Consumers and Refiners United for Domestic Energy (CRUDE) was recently formed by four refiners — Philadelphia Energy Solutions, Alon USA Energy, PBF Energy and Monroe Energy — with the purpose of maintaining the current restriction on crude oil exports. The group says reversing the ban will actually cause gasoline prices to go up — not down — and cites potential unintended consequences to the economy, energy independence and national security.
But Sheffield sees it differently.
“Their point is that if U.S. crude gets the same price as world crude, they’ll go under,” the oil executive says.
Yet prohibiting crude exports puts the oil industry in a precarious position, which is further compounded by the current pricing slump, as well as oversupply and lack of storage.
“If current trends continue and the export ban is not lifted, U.S. shale oil production will flatten or decline by disproportionate volumes versus our overseas competitors, diminishing the profound benefits of the shale revolution,” Sheffield said in a testimony before Congress.
He is also concerned with the timing of when such a bill would go before Congress.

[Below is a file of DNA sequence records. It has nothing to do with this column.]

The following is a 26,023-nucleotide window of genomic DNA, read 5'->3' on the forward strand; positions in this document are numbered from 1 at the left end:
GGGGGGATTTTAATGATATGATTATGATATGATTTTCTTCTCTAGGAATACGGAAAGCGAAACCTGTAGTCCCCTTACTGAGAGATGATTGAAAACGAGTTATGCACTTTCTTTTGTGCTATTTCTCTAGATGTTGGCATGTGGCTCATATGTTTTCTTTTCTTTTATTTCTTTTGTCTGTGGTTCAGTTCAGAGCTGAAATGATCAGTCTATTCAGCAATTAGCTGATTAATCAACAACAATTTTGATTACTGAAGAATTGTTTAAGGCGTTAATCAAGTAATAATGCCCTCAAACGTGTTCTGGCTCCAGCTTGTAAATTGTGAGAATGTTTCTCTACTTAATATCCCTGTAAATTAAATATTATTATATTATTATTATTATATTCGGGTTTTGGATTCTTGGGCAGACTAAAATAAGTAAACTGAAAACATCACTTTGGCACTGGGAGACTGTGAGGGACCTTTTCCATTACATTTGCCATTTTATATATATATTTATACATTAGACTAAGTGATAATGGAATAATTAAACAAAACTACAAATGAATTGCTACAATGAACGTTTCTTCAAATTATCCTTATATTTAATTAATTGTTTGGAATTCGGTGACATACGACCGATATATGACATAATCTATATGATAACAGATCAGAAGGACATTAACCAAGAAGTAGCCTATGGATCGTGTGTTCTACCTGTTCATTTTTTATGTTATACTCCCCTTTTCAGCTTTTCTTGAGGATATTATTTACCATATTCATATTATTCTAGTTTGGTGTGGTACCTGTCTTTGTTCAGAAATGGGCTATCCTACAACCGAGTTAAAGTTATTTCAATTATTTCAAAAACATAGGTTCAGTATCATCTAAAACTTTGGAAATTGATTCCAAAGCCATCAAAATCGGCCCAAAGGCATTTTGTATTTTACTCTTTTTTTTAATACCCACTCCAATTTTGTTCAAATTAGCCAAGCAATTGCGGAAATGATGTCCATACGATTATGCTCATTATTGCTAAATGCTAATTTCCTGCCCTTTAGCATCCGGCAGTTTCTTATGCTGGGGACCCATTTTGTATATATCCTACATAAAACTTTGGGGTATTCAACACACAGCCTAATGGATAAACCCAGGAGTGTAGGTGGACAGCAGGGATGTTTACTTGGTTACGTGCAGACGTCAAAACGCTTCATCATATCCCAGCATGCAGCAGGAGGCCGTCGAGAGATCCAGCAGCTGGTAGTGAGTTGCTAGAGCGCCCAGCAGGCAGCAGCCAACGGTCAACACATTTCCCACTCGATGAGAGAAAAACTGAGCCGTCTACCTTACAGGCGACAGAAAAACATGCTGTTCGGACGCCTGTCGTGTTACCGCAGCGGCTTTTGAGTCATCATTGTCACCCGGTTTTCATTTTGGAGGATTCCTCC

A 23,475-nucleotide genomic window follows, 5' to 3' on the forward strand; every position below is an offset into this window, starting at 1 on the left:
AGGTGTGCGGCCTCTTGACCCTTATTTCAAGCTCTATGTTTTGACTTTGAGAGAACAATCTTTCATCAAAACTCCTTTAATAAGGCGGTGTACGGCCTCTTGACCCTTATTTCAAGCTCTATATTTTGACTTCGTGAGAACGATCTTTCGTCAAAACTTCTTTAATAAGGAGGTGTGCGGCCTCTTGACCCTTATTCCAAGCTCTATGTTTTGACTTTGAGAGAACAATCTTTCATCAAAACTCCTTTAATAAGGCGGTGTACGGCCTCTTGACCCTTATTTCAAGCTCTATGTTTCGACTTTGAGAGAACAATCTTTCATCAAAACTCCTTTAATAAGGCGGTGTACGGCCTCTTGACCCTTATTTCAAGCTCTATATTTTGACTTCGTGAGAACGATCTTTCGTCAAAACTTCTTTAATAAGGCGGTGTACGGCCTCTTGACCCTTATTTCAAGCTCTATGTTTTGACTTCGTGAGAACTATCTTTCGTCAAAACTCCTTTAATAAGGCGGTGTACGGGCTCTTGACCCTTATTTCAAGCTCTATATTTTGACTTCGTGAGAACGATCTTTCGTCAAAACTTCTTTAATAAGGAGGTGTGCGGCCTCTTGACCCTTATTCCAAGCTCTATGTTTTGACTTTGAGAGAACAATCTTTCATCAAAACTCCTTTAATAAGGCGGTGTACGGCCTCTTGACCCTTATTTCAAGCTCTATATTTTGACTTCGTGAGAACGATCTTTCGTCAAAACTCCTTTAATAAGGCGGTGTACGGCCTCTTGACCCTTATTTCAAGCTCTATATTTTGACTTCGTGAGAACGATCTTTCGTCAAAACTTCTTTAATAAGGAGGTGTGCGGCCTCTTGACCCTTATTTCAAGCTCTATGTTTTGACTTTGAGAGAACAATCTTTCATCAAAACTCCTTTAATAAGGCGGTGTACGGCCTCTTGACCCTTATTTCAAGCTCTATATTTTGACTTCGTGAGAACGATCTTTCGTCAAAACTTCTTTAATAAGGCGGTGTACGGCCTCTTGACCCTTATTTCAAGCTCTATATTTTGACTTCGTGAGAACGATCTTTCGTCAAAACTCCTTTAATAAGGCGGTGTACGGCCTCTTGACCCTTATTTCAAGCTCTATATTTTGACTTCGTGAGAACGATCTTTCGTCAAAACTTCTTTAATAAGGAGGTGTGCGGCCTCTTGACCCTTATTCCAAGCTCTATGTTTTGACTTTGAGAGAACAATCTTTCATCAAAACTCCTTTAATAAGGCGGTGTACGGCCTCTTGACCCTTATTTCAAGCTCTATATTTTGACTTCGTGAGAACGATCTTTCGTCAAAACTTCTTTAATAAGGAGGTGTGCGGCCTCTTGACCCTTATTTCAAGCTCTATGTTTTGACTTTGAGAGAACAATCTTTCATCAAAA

“The biggest concern, sad to say, is that most politicians are worried about the price of gasoline,” Sheffield says, referring to elected officials’ hesitancy to cause discontent among voters, who often have knee-jerk reactions to any increase at the pump.
In reality, U.S. gasoline is priced off global gasoline prices, not domestic crude prices, and Sheffield points to various independent studies that show that repealing the crude oil export ban will benefit U.S. consumers by putting downward pressure on gasoline prices due to increased global oil supplies.
Nevertheless, Sheffield admits that the vote could easily be delayed if the price of gasoline is going up at the time.
Ideally, he says, Congress would approve the repeal within the next few months, but he realistically gives it a 50-50 chance of passing this year.
While Pioneer’s chairman homed in on the larger issue of crude oil exports, that didn’t distract him from finding a clever way around it.
In 2011, while other oil producers were riding high on solid prices and a newfound abundance of shale resources, Sheffield was beginning to see the writing on the wall.
The excess oil produced domestically must go somewhere, typically to the Gulf Coast or Cushing, Oklahoma — the delivery point for WTI futures contracts.